The platform will be based on the same technology as MK:Smart’s hub but BT will build on the functionality for Manchester’s smart cities project
The capabilities of Milton Keynes’ data hub will be expanded by BT to provide a data platform for the management of travel and transport in Manchester. It forms part of the two-year smart cities project, CityVerve.
John Davies, chief researcher for future business at BT, said: “One of BT’s roles in the project is to provide a data platform for the travel and transport theme.
“The platform will be based on the same technology as the MK:Smart data hub, but the project gives us the chance to further enhance our capability.”
Deployment of the Manchester data hub is scheduled for October and it will be developed over the duration of the project with the first prototypes expected to become available in summer 2017.
The MK Data Hub was jointly developed by The Open University and BT as part of the MK:Smart project and brings together data from a range of sensors around Milton Keynes.
It’s enabling developers to use the data in a number of smart applications, and government and research bodies to compile reports on the management of resources in one of the UK’s fastest growing cities.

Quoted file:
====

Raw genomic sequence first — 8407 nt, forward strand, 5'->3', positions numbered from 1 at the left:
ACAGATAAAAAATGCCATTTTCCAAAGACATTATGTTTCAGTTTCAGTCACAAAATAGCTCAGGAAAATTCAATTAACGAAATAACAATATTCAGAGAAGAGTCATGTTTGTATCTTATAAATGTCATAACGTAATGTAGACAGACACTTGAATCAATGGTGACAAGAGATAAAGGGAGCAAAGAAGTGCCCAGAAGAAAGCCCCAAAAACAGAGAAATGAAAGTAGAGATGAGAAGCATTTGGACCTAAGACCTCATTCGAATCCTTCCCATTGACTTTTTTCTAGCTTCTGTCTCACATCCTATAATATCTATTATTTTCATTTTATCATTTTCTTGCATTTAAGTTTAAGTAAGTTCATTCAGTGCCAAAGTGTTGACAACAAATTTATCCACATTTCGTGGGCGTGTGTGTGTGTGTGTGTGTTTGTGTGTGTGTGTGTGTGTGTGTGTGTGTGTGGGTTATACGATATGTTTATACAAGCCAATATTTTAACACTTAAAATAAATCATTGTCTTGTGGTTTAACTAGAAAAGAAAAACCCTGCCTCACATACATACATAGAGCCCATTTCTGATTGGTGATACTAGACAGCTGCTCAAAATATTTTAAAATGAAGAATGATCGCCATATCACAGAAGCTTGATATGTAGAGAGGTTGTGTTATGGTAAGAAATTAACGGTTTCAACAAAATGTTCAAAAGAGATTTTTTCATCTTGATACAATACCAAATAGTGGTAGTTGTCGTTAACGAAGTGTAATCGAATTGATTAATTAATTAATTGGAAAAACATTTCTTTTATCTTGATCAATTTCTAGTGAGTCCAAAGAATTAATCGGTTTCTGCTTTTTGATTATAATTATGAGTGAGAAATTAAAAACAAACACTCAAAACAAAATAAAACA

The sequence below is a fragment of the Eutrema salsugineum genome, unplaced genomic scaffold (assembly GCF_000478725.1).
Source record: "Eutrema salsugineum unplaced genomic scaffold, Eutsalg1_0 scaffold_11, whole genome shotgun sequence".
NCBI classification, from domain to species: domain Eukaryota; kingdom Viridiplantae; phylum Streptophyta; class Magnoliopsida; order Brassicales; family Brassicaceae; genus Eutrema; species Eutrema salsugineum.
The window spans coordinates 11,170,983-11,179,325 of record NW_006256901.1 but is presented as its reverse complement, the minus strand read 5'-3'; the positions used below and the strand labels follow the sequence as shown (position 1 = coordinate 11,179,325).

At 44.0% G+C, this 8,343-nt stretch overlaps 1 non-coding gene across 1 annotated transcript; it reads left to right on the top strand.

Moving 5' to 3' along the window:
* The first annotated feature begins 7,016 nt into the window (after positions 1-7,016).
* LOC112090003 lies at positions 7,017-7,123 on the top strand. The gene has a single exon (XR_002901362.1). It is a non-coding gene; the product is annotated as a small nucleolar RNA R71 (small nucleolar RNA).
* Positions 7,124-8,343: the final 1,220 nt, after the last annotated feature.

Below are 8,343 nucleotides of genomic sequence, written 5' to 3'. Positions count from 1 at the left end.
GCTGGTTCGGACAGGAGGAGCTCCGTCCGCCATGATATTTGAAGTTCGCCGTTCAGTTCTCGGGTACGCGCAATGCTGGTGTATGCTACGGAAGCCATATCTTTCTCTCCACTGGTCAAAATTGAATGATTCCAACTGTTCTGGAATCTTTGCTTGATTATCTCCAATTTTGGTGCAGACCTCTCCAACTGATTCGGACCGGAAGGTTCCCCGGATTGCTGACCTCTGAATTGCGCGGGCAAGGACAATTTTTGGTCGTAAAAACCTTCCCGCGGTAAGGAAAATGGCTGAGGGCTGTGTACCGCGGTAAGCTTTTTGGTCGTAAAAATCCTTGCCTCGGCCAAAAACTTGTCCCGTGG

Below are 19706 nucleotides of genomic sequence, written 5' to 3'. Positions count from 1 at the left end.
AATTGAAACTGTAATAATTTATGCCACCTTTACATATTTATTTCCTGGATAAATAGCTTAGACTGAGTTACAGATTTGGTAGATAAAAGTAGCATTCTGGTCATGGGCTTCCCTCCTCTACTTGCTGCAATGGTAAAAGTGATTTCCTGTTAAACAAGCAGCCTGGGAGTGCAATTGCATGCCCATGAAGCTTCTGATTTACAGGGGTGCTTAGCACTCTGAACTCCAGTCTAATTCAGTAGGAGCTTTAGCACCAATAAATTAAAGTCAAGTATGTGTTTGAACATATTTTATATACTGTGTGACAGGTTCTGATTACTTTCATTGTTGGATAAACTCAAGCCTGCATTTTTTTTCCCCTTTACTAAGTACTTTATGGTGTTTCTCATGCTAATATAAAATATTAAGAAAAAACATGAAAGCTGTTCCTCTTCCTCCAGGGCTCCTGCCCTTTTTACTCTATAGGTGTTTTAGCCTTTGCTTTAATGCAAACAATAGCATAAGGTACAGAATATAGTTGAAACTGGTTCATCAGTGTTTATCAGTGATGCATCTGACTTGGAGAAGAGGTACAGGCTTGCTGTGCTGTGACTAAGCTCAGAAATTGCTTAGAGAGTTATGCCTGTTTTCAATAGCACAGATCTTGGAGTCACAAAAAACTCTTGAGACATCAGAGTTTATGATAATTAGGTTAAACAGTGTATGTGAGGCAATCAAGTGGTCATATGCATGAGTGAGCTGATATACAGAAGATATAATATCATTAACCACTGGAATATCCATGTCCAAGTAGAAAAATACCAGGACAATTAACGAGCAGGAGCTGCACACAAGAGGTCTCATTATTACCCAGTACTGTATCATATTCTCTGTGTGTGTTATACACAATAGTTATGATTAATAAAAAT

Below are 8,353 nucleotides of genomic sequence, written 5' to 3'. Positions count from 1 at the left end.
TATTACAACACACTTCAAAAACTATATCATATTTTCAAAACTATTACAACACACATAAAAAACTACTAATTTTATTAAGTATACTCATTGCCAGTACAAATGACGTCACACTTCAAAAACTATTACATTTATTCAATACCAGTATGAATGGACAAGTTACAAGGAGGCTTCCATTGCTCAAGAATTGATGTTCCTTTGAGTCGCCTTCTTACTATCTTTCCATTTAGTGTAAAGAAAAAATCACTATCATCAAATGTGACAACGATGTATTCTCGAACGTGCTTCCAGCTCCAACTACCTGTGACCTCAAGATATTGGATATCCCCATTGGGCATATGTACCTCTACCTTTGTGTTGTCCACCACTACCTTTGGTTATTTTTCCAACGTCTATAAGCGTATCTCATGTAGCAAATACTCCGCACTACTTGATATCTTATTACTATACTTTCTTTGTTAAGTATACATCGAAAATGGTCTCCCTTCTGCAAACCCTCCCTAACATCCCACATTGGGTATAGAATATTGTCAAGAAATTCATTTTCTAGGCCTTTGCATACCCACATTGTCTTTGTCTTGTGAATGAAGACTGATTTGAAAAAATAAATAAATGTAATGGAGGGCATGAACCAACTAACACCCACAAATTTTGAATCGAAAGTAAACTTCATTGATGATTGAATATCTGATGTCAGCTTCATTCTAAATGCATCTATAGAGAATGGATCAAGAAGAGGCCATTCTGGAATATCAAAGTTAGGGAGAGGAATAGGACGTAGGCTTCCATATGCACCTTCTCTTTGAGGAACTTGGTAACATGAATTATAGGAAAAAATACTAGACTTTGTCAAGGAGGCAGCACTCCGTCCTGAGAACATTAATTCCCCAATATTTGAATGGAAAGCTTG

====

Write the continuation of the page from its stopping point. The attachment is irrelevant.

Speaking to SmartCitiesWorld, Mathieu d’Aquin, senior research fellow at the Knowledge Media Institute, The Open University, who led the MK Data Hub project, says local SMEs which wouldn’t normally map data are already finding the hub useful. MK:Smart is also running the Urban Startup Lab which aims to help SMEs and tech entrepreneurs generate value and derive commercial advantage from the rich data source provided by the hub.
D’Aquin also reports that the recent digital artwork project, Ground Resistance, which visualised the city as data, helped capture the imagination of local people. The installation, created by artists Wesley Goatley and Georgina Voss, invited audiences to walk through and around a projected representation of Milton Keynes, watching live data from utilities, communications, and sensors pulse through the city, while learning how these systems work and the data they carry.
“This helped to raise awareness of the hub and we are currently working on MK Insight which will provide an interface to the data which is designed more for citizens,” says d’Aquin, who said it would be accessible by the end of the year.